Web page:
So why do I not call myself Heathen or Asatru? Neither are terms which sit well with me, to begin with I am not ‘true to the Aesir’ as the root of the word Asatru implies, most often my gods are the Giant folk of wild nature, regularly shunned by those who work with the civilised gods of human nature that those of Asgard represent. But perhaps most importantly, just as for our ancestors, religion is not only about the gods that we are devoted to but about the community and culture we chose to inhabit. Of course, we are able to make a conscious choice about this to a certain extent, certainly within the context of our chosen religious communities, in a way that our ancestors perhaps were not. I am at home in the deep green environmental ethic, the focus on absolute personal responsibility, and culture of learning and philosophy inherent within the Druid community. I like the people, they feel like ‘tribe’. It is distinct from the Heathen community in this respect, at least I have never found those things to my satisfaction there. To use the language of the senses, simply put, Heathens smell odd, like someone else’s house. Not necessarily unpleasant, just different.

Perhaps unsurprisingly, I have met with all kinds of reactions to the phenomena of a Druid working with these traditionally Heathen gods. Everything from open hostility and the sense that it is somehow blasphemous, to confusion and misunderstanding, but also and more often than I would have thought, a recognition and understanding that others work this way too. I have to say that I don’t understand the blasphemy reaction at all. I don’t believe that Heathens have the monopoly on English gods, any more than Druids have the monopoly on Celtic ones, to imagine that we have a true enough version of history to accurately recreate ‘what our ancestors did’ is deluded and falls into the same traps of the atheist movement in asserting that there can be one truth, one way of perceiving which is right and unquestionable. How do we know that the few remaining Druids, from the time of the Saxon migrations of the 5th Century  did not adopt some of the gods of the incoming tribes as the people married and interbred, or that the Saxon folk did not adopt some of the gods they found here, finding relationship with the landscape as they moved across it? I would imagine that they probably did. As you may have guessed, I am not a Reconstructionist.

If we are to examine the perception that it is possible to achieve any kind of purity or historical accuracy of religious tradition through Reconstructionism (and I don’t believe it is), the question quickly becomes one not only of IS this accurate, but WHEN was this accurate, and at what precise point in history? Just as our pagan religious traditions do not stand still or constant now, those of our ancestors did not either, history is testament to that. It is so vital that we continue to explore, without fear of diluting a purity of tradition, when that idea of purity is an entirely modern construct, created by revivalists. As an Animist who bases her religion on the sanctity of relationship, it is entirely my relationship with the gods, my ancestors and the world around me that guides and creates the reality of my practice which shifts and changes almost constantly. As one who has always been fascinated in the dark mixed up brew of English Pagan Tradition it seems only natural, in the true spirit of the Craft and within the parameters of honourable and conscious relationship, to just use what works. I believe our ancestors most certainly did!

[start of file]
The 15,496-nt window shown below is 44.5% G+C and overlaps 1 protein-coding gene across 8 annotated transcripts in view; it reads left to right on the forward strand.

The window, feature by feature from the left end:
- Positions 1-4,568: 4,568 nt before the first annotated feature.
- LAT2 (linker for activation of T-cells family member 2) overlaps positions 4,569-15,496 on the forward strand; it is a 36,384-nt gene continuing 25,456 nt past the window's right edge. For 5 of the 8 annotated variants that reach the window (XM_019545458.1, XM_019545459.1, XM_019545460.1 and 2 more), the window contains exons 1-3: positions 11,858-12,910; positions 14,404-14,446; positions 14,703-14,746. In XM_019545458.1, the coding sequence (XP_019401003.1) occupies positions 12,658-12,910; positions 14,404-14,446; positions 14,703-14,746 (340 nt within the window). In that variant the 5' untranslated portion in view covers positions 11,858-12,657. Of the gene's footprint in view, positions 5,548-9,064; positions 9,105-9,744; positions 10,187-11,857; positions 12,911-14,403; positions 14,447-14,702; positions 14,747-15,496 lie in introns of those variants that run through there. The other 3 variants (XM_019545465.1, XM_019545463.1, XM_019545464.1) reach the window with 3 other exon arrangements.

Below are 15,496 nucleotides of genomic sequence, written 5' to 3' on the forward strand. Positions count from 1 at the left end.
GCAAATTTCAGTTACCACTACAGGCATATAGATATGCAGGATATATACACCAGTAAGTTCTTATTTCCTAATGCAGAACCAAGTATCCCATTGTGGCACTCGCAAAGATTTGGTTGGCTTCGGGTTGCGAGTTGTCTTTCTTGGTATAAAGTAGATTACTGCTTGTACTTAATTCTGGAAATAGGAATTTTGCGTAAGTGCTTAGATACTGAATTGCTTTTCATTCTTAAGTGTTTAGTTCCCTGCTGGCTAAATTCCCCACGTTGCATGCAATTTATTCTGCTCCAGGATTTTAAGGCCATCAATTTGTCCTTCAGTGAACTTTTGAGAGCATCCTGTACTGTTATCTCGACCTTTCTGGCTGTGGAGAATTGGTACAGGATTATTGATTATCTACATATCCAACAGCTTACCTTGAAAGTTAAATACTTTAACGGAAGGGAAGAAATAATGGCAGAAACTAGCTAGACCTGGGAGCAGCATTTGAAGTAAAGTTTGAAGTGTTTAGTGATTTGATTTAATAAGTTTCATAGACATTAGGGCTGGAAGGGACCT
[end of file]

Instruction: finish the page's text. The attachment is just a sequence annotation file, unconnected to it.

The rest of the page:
Edited 18:13 10/11/12 for clarity and typo’s

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9 thoughts on “Druidry and the English Tradition

  1. druidcat says:

    Wonderful words, lady. As another English Druid lady, I entirely agree that our history does often seem to be subsumed by ‘outside’ (geographically speaking) forces. I used to wonder as a child why we weren’t good enough to have our own history!
    But while it’s hugely interesting to investigate, something I think some Reconstructionists might miss is how such practise is relevant NOW. And I think you have it – the taste of the rain, the feel of the grass. HERE, NOW. This is our practise, today – our history informs it, but we’re part of that, not slaves to it. What are we making it? :)
    Clearly you’ve inspired m ;) xx

  2. Nimue Brown says:

    Although I’m ethnically and geographically English, I talk online to a lot of druid folk who aren’t, who feel their druidly keenly but do not feel that ancestral call, because it’s not their ancestry, or the call to these lands, because they are heeding a land call that is immediate to them. It is most certainly a subject that need more airing and exploring, and I very much hope we’ll see more writers emerging.

  3. bish says:

    Interesting and provoking thoughts, Red. As much as the term Druid holds full worth for my own practice, the truth is that my blood is west of England for one generation, and south east for ten before slipping back into the south of France. That’s not merely a paternal or a maternal line, that’s most of me and mine back to long long ago, as genealogy has revealed. My own head space is Gloucestershire / Severn Vale – that is the land that owns me. The Irish and Welsh takes hold immense truths and inspiration, but they don’t own me as I know they own others on the path. Perhaps that is something I need to explore more fully, to find my own druid foundation, and it’s certainly something I’ll end up blogging about in time. Hugs from Gloucestershire, albeit written in deepest South Wales…